It’s not a Phillips thing, either. Though the former Cowboys coach is a brilliant defensive mind, his defense as a head coach or defensive coordinator had recovered 48.6% of fumbles from 1991-2017. On average, defenses recovered 48.2% of fumbles over the same time frame.
Though it didn’t really matter because the offense was so dominant, the Rams’ defense fell from sixth in DVOA to 18th a year ago. Are they likely to be significantly better in 2019? They lost a pair of Pro Bowl-caliber starters in Lamarcus Joyner and Ndamukong Suh, then added 34-year-old Eric Weddle and 33-year-old Clay Matthews this offseason. Aqib Talib, who was by far the Rams’ best cornerback a year ago, turned 33 in February. Those are three great players with fantastic résumés, and both Talib and Weddle played very well last season, but history tells us they’re more likely to decline than improve as they age. The Rams lost Talib for a chunk of 2018, but they were 13th in defensive Adjusted Games Lost, so it’s not as if they project to be significantly healthier in 2019.
Even if the defense improves, we should expect at least a modest offensive decline. I don’t buy the idea that the Patriots gave everyone a blueprint on how to stop the Rams in the Super Bowl — McVay has had an entire offseason to make adjustments against defenses that might sell out to stop outside zone — but the league already suggested it is going to target holds on the backsides of run plays this season, using a block from star Rams left tackle Andrew Whitworth as one of the examples.
I don’t think the league is actually going to dramatically change the way it calls offensive holding, but there are absolutely legitimate concerns about the Rams’ offensive line. L.A. is rebuilding the interior of its line after losing Rodger Saffold to the Titans and moving on from center John Sullivan, whose experience helped set and reset protections for Goff at the line of scrimmage. Goff had both Saffold and Sullivan on the field for nearly 89% of his snaps over the past two seasons.
The Rams will put their faith in youth, with 2018 draft picks Joseph Noteboom and Brian Allen taking over at left guard and center, respectively. Goff will take more responsibility in helping to set protections. Austin Blythe, who won the right guard job last season while Jamon Brown was suspended, is the elder statesman on the interior with 18 career starts. Whitworth deserves to be in the Hall of Fame after he retires, but he turns 38 during the season. If his level of play slips — and there’s not a lengthy track record of offensive linemen playing as well as Whitworth in their late 30s — offensive line could be a real problem for Los Angeles.
It’s also fair to wonder if the Rams will be as healthy on offense as they were a year ago, given that they were the second-healthiest unit in football on that side of the field based on Adjusted Games Lost. McVay’s ideal offense over the past two years has been to run the same 11 players out on the field for every single offensive snap outside of goal-line situations. Until Cooper Kupp tore his ACL in midseason, McVay was mostly getting his wish.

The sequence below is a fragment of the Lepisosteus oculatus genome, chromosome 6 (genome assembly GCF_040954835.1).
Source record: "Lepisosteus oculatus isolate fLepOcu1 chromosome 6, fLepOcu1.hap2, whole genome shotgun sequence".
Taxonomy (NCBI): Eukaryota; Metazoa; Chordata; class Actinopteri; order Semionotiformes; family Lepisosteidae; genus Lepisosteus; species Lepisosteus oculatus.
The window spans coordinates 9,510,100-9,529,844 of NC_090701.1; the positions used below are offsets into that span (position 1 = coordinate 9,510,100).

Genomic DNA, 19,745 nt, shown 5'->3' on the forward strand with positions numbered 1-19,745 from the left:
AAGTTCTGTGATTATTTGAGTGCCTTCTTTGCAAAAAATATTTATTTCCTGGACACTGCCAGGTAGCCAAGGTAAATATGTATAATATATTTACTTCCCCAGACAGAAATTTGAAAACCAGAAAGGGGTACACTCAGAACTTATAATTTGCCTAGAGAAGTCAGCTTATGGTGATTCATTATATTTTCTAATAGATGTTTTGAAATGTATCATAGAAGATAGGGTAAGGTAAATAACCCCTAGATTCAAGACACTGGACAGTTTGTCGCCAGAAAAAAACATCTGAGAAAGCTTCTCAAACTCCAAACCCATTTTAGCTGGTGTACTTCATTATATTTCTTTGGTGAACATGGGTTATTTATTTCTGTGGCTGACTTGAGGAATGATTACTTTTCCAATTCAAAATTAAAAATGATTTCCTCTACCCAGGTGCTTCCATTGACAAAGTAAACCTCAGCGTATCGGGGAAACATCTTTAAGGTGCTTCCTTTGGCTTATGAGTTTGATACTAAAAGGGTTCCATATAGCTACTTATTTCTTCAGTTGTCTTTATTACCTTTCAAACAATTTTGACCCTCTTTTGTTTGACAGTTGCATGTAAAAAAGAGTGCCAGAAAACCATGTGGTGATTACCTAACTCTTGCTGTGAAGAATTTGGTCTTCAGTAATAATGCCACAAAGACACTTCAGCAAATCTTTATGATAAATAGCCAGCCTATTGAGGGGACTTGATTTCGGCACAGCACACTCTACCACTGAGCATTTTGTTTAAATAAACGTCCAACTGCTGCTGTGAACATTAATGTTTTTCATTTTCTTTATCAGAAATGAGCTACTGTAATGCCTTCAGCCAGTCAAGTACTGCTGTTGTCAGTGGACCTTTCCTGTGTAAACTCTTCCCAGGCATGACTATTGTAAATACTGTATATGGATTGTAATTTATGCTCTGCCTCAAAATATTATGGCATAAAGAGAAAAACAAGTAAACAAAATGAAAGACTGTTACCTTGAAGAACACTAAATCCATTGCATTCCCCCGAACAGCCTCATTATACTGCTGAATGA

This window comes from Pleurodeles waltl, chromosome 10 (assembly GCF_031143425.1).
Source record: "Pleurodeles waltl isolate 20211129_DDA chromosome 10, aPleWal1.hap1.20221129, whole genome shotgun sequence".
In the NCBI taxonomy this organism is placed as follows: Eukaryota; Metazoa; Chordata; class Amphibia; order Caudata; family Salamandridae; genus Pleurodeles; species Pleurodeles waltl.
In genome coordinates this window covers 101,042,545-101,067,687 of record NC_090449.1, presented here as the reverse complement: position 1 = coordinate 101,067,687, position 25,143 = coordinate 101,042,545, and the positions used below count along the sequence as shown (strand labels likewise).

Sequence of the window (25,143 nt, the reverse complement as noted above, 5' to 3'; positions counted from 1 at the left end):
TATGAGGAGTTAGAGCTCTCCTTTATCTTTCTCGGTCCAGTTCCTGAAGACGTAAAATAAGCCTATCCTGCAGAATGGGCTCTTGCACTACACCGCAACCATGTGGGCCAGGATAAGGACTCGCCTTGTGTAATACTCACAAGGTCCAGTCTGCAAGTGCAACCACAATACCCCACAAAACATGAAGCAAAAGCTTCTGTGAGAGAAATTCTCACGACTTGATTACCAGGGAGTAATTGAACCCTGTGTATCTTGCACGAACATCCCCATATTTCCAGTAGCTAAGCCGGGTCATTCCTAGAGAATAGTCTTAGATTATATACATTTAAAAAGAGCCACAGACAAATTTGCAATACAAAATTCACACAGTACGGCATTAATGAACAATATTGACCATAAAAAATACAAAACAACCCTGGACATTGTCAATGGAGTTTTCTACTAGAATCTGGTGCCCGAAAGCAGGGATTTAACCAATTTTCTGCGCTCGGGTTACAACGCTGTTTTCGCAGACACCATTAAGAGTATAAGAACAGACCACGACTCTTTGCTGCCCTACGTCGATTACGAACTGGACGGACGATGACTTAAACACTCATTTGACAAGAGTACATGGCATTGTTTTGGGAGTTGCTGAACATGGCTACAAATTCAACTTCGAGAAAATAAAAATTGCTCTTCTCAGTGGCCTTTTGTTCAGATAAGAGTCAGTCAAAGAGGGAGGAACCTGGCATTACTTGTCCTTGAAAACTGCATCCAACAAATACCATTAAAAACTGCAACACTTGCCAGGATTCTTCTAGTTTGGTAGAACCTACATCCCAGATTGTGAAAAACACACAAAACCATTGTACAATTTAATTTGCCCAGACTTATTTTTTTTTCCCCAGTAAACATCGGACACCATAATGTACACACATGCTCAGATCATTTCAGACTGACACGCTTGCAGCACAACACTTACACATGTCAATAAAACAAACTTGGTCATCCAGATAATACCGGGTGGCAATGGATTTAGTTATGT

The Rams were also first in offensive Adjusted Games Lost in 2017. Though the precocious coach has attempted to maximize the chances of keeping his stars healthy by monitoring their practice schedules and keeping some out of every preseason game, there’s no way to perennially avoid injuries. It’s possible that the Rams might project as healthier than most offenses, but history suggests they will deal with more injuries on offense in 2019.
Obviously, McVay also seems likely to shift away from using Todd Gurley as an every-down back. The Rams were able to get by with C.J. Anderson when Gurley missed time last December, then drafted Darrell Henderson to help shoulder some of the workload, but the check the Rams made out to Gurley last summer tells you that they think he is a unique, irreplaceable talent. If Gurley only plays 70% of Los Angeles’ offensive snaps, they aren’t going to be as effective as they were when Gurley was on the field 90% of the time.
L.A. might also contend with a tougher schedule if the 49ers take an expected step forward and the Cardinals compete with Kyler Murray at quarterback. The Rams lose a home game to London, which has historically hurt teams, but I’m less concerned because they’ll be playing the Bengals. The sky isn’t falling in Los Angeles, and there are going to be weeks when the Rams look downright unbeatable, but the preponderance of evidence suggests that we’ll see them fall off from their 13-3 record.
Point differential in 2018: plus-151
Pythagorean expectation: 11.2 wins
Record in games decided by seven or fewer points: 5-1 (.833)
FPI projected strength of schedule: 11th-toughest
Let’s add the other team from the NFC Championship Game into the mix, because the Saints are in a similar situation to the Rams. Nobody doubts they are a wildly talented team. They have probably the deepest roster in football and an excellent coach in Sean Payton. Even as I’m projecting a decline into the 10-win range, I would be shocked if New Orleans missed the playoffs.
To get to 13-3, though, a lot has to go right. Teams have to win a lot of close games, which is tough to do. The Saints went 5-1 in those one-score games a year ago, and some of those wins were pretty narrow. In Week 2, they beat the Browns by three points on a late field goal in a game in which kicker Zane Gonzalez missed two extra points and a potential game-tying field goal. In Week 3, they beat the Falcons in overtime after a late comeback, and New Orleans only failed to go to overtime against the Ravens in Week 7 because Justin Tucker, of all people, missed an extra point with 24 seconds left in a 24-23 game. A fourth-quarter fumble by backup running back Stevan Ridley with the Steelers up four points in Week 16 stopped a likely scoring drive in a game the Saints eventually won with a late touchdown pass.